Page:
It is not even reasonable, much less required by the Constitution, to maintain that, although the State has the right to prevent a person from slashing his wrists, it does not have the power to apply physical force to prevent him from doing so, nor the power, should he succeed, to apply, coercively if necessary, medical measures to stop the flow of blood. The state-run hospital, I am certain, is not liable under 42 U.S.C. § 1983 for violation of constitutional rights, nor the private hospital liable under general tort law, if, in a State where suicide is unlawful, it pumps out the stomach of a person who has intentionally taken an overdose of barbiturates, despite that person’s wishes to the contrary.

True to form, Scalia provides no hint of an ethical argument justifying his position; he merely repeatedly refers to the fact that suicide was a felony at common law. He specifically states that, under the Constitution, “the power of the State to prohibit suicide is unquestionable.” What is suicide to Justice Scalia? Actually, it includes not only what we would normally consider acts of suicide, but also ordinary advance directives calling for the removal of life support if a person will never regain consciousness.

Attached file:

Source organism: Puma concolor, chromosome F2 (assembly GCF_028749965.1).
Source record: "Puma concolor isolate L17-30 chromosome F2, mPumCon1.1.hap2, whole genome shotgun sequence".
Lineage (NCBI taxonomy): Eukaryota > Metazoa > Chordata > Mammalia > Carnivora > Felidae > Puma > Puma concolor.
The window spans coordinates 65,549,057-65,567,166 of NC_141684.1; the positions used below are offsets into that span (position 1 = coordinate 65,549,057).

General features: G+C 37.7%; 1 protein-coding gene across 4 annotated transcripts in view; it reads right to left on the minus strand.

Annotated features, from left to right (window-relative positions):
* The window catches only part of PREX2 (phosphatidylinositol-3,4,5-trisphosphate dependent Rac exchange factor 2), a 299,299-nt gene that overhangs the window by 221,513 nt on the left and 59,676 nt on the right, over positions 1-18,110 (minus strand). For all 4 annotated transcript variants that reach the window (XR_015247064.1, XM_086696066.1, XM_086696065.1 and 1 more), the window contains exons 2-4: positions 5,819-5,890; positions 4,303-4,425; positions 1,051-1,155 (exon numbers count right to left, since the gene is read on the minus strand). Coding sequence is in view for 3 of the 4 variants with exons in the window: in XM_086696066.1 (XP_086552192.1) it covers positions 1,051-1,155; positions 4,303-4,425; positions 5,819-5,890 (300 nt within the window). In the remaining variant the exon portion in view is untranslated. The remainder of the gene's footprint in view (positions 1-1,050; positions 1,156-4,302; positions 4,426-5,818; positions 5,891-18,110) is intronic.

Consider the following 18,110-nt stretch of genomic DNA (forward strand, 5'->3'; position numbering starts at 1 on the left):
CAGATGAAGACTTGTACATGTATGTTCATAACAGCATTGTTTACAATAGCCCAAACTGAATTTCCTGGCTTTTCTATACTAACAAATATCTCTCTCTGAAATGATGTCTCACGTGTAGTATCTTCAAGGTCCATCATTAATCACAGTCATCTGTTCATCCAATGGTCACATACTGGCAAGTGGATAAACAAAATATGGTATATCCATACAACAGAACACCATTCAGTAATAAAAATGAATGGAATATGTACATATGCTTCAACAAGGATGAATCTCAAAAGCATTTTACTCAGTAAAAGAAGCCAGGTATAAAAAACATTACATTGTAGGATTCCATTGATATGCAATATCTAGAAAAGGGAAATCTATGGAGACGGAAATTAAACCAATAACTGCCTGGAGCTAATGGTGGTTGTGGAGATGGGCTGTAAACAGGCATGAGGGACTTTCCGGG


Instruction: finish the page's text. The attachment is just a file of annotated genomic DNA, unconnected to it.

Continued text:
Scalia is, of course, the same enlightened figure who defended torture because he thought a character on a television show was doing it right. Intellectual giants like Justice Scalia remain on our bench and continue to make decisions that affect the lives – and deaths – of all of us lesser creatures.